By Suzan-Lori Parks

Directed by Jennifer L. Nelson

through May 19 at Everyman Theatre

Coming into a play




, you expect a certain degree of symbolism. After all, it centers around two brothers named Lincoln and Booth. Improbably, Lincoln works at an arcade, where he dons whiteface to portray the historic Lincoln for funseekers who line up to take a turn pretending to assassinate him.

In the hands of a lesser playwright, such a setup could result in a ham-handed allegory about the legacy of racism. But Suzan-Lori Parks, who won the 2002 Pulitzer Prize for Drama for the play (becoming the first African-American woman to do so), has written a richer, more layered story.

Lincoln and Booth share a squalid one-room apartment, and while Lincoln clings to the job he simultaneously hates and is desperately afraid to lose, Booth spends his days committing petty theft and imagining a much more successful love life than he actually has. Booth's greatest ambition is to be a successful three-card monte hustler, as Lincoln was before a colleague's violent death scared him off.

Over the course of the play, we gradually learn more about the brothers' parents, who named them as a "joke"-which tells you what kind of parents they were-and how they were forced to deal with harsh realities from a very young age. As a result, the brothers' relationship is one fraught with jealousy, regret, anger, and, in fleeting moments, genuine love and affection. It is their relationship that grounds and centers the work, though there are several subtexts which allow the audience to approach the play in a variety of ways.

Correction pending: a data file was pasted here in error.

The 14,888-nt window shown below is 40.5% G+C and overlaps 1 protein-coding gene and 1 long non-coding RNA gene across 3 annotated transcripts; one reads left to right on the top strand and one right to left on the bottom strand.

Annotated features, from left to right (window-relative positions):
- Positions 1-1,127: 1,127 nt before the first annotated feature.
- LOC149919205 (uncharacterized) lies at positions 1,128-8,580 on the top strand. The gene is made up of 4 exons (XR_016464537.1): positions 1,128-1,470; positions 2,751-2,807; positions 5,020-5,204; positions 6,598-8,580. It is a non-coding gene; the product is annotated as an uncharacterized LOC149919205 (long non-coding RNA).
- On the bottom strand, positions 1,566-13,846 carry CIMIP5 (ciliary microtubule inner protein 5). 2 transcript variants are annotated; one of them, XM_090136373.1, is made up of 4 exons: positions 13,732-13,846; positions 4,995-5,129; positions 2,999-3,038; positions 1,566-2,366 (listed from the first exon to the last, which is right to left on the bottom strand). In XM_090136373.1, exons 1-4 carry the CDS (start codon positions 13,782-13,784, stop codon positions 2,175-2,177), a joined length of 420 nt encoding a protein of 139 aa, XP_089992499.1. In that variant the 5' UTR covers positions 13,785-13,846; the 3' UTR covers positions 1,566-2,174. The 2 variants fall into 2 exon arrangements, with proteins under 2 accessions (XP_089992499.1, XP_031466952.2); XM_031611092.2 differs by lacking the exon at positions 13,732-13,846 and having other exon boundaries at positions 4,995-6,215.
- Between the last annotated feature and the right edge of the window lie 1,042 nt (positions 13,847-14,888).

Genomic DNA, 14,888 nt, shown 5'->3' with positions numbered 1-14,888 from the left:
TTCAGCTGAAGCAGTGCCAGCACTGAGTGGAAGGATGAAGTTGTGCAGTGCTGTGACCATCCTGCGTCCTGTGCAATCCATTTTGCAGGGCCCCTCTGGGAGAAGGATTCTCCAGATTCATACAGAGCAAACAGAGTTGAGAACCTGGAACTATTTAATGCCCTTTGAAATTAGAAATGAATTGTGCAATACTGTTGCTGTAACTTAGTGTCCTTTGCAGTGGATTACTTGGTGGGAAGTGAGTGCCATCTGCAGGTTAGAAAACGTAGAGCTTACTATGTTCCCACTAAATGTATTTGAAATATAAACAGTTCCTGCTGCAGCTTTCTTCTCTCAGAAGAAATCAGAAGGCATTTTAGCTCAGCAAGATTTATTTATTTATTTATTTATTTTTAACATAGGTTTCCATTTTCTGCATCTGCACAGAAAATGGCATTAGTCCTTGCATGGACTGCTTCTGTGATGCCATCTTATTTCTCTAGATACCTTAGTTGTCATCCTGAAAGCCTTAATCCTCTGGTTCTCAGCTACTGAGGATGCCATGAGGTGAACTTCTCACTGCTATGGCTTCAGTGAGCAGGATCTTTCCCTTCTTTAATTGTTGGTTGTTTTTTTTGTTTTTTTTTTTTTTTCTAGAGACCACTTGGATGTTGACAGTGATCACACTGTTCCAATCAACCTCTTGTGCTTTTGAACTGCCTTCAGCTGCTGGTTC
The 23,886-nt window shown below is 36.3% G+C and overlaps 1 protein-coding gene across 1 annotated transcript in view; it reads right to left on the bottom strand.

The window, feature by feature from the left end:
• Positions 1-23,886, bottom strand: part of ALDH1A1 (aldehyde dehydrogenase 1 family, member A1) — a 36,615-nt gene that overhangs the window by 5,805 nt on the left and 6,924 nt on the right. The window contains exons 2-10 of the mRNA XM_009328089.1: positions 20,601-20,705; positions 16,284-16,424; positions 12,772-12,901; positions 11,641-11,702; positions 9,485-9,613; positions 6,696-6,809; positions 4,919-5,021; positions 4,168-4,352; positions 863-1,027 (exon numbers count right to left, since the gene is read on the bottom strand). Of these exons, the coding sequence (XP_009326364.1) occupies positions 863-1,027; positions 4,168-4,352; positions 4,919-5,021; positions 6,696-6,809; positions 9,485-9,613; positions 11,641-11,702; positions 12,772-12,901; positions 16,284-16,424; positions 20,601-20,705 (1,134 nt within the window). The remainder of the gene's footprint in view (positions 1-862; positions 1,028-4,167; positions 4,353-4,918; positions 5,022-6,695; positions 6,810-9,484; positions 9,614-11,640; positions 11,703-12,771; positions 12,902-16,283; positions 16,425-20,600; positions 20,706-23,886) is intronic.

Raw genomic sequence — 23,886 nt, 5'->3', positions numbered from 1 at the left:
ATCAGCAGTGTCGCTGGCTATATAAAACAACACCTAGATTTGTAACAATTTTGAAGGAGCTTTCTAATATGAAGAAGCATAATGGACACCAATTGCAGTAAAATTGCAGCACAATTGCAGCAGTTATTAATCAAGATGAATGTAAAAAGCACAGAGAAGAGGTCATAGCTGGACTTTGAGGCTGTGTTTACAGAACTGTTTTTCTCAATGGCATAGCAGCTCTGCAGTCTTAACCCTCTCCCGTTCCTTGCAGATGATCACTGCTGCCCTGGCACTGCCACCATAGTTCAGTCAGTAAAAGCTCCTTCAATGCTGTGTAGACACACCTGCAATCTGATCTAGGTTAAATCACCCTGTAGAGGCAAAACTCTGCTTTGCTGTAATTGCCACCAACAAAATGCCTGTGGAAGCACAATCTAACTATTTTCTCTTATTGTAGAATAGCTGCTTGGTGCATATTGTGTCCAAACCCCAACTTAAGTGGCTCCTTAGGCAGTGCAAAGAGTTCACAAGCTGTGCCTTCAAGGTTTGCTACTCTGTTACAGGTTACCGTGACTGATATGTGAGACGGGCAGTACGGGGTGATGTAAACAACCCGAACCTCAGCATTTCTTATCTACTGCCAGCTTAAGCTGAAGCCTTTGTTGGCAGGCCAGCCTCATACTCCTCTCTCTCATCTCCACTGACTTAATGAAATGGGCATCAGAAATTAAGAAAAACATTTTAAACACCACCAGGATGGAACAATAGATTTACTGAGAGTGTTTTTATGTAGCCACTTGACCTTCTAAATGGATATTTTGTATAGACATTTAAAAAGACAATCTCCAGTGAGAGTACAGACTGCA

Besides the interpersonal dynamics, there is a story about class and race, as the brothers have been cornered, largely by circumstance, into meager, fairly desperate lives with little or no hope of exit beyond hitting it big as a hustler. Booze-or "medicine," as the brothers call it-seems to be the only real escape from their circumstances, and it's only temporary. There are mentions of Lincoln's once more-settled life, married to a woman named Cookie, but even that was destroyed, seemingly, by his inability to transcend the plight bequeathed to him. As the play moves forward, the desperation becomes more pronounced, to the point where a breaking point is inevitable. When that point comes, it is shocking but hardly out of nowhere.

Along the way there are also allusions, obvious and less so, to the historical Lincoln and Booth, as when Lincoln declares the virtue of honesty. As it turns out, Booth's character, always striving to match his brother's talents, reflects John Wilkes Booth's struggle as an actor to match the talent of his own older brother. And Lincoln's skills as a hustler are really just a more crude, street-level reflection of Abraham Lincoln's skills as an orator.

Brotherhood itself is a theme, as well, and there are references to the Biblical brothers Cain and Abel, as when Lincoln and Booth argue over their birthright.

All of this adds up to an intriguing, thoughtful night of theater. The actors, Kenyatta Rogers as Lincoln and Eric Berryman as Booth, both give dynamic, deeply emotive performances. There are moments when the acting-or, possibly, overacting-threatens to take the audience out of the trancelike state it should be in, letting all of these references and elements marinate, and makes us roll our eyes at a line delivered as if it should be accompanied by a rim shot. But having not seen the play performed by other actors-Mos Def and Jeffrey Wright played Booth and Lincoln, respectively, in the show's 2002 Broadway run-it's not entire clear if those moments could be better handled by other actors.

In the Broadway production, the play's setting was "Here and Now," and although this production specifies the setting as "New York City, 2001," "Here and Now" might have been more thought-provoking for a Baltimore audience, especially given the Everyman's new location on the gentrifying west side, just blocks from where real-life Lincolns and Booths are likely to be facing similar struggles and circumstances.

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